Psychoanalytic Criticism In The Love Song Of J. Alfred Prufrock

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T.S. Eliot is often considered one of the greatest and most influential poets of the 20th Century. Not only were his highly regarded poems such as “The Wasteland” and “The Love Song of J. Alfred Prufrock” influential to the literary style of his time, but his work as a publisher highlighted the work of many talented poets. Analyzing his poem, “The Love Song of J. Alfred Prufrock,” with psychoanalytic criticism reveals several core issues in the speaker of the poem, and may reflect Eliot himself.
The first core issue present in the poem is a low self esteem or insecure sense of self. Most of the poem is centered around the speaker’s indecisiveness and low self confidence. An unknown and overwhelming question is introduced in the first stanza and is revisited later on through “A hundred indecisions. . . a hundred visions and revisions” (Eliot). According to the chapter on Psychoanalytic Criticism, “This core issue [insecure sense of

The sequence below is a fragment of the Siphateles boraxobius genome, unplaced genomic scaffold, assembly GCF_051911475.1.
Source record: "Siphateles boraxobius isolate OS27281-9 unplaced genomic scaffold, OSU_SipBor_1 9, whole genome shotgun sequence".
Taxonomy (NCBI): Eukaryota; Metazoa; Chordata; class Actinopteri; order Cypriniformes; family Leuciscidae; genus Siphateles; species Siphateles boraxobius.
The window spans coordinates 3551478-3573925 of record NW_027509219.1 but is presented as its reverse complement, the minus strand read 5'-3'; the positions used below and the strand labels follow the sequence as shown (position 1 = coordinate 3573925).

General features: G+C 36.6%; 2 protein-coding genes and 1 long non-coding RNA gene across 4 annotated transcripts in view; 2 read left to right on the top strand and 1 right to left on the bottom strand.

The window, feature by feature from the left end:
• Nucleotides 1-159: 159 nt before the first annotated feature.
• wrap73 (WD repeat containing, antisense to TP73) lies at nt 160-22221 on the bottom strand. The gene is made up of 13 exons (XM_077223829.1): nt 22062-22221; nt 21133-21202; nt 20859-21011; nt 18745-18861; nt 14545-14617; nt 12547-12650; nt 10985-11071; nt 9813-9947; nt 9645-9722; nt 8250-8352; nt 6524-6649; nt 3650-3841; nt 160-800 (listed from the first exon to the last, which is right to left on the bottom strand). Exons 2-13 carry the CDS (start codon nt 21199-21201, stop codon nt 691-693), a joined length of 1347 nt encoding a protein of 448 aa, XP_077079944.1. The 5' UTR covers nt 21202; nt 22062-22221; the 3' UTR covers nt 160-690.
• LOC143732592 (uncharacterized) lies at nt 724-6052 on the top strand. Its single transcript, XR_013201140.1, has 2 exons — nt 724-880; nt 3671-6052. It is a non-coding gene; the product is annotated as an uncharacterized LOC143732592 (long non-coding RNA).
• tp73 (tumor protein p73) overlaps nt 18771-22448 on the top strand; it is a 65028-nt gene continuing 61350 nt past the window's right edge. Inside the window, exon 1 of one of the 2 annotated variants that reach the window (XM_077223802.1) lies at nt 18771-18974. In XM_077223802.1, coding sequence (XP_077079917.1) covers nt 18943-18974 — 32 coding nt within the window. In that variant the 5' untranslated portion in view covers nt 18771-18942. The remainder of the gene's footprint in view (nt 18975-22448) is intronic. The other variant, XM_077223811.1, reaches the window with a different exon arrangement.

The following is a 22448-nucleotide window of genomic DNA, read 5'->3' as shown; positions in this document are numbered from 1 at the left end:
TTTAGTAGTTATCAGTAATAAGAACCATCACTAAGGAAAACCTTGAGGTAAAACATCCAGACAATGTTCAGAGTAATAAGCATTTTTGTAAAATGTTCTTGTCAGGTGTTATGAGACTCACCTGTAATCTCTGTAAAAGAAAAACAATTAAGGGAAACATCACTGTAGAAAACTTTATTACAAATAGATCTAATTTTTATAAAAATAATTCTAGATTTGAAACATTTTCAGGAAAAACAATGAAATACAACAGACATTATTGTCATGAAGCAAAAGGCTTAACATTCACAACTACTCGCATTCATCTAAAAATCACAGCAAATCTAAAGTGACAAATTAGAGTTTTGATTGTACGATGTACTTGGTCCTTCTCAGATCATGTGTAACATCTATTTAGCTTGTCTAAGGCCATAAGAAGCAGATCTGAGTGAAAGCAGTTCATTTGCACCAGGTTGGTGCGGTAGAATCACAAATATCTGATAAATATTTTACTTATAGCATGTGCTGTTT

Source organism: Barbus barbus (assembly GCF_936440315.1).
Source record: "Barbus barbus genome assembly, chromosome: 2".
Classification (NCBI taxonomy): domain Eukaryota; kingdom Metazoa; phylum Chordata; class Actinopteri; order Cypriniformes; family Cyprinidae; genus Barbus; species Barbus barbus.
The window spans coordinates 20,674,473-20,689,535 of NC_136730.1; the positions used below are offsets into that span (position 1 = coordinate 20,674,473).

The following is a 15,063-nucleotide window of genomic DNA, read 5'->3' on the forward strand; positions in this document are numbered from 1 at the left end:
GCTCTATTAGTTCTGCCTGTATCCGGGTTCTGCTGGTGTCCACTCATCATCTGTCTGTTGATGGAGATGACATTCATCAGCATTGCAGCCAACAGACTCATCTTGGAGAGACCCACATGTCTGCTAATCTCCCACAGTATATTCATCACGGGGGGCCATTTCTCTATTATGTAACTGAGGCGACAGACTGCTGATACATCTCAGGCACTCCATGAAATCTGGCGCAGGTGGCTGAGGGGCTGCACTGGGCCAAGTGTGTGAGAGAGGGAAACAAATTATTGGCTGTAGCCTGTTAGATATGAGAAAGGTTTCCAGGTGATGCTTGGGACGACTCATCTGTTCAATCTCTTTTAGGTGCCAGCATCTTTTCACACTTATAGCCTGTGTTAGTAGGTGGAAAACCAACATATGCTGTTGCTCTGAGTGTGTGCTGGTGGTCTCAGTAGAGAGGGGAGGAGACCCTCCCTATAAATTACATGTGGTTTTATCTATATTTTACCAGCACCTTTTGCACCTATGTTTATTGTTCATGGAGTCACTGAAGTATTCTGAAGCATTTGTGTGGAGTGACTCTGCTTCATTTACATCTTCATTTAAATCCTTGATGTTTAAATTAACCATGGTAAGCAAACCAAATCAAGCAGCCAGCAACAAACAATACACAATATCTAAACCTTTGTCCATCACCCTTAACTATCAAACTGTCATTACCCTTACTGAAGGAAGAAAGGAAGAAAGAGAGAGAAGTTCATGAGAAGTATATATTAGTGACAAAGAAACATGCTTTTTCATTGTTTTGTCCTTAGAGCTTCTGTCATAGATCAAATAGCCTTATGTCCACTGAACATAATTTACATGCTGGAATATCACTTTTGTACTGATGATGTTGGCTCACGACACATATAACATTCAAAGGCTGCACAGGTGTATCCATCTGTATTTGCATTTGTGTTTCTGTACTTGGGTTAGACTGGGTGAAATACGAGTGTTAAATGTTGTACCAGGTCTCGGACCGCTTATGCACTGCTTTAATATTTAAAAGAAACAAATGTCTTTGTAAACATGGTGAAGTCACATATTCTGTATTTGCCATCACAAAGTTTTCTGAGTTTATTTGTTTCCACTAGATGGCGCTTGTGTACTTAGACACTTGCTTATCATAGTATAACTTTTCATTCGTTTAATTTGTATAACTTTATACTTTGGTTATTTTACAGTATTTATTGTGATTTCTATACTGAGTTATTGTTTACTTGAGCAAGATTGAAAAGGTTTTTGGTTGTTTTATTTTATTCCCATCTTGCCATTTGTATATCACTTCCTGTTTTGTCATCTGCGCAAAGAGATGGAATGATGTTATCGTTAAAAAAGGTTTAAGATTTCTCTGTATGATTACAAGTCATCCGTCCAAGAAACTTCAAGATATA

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There are several death related motifs present in the poem. For instance, the poem opens with a passage from Dante’s Inferno, foreshadowing the theme of death in the poem. The speaker says “I know the voices dying with a dying fall.” He also references Lazarus from the Bible, who was raised from the dead, further developing the death motif. The speaker also seems to be looking back on life, referring to past experiences and his aging, as if he believes his death is imminent. He seems to have an obsession with hiding his age. According to the Psychoanalytic Criticism Chapter, the greater our fear of something is, the greater our obsession becomes (24). The speaker's fear of death has lead him to wear clothes that are fashionable for young people, such as rolling his trousers, and goes to great lengths to cover his age in other ways, such as parting his hair behind to cover a bald spot. The last stanza of the poem has a rather depressing and sad ending, a result of fear of
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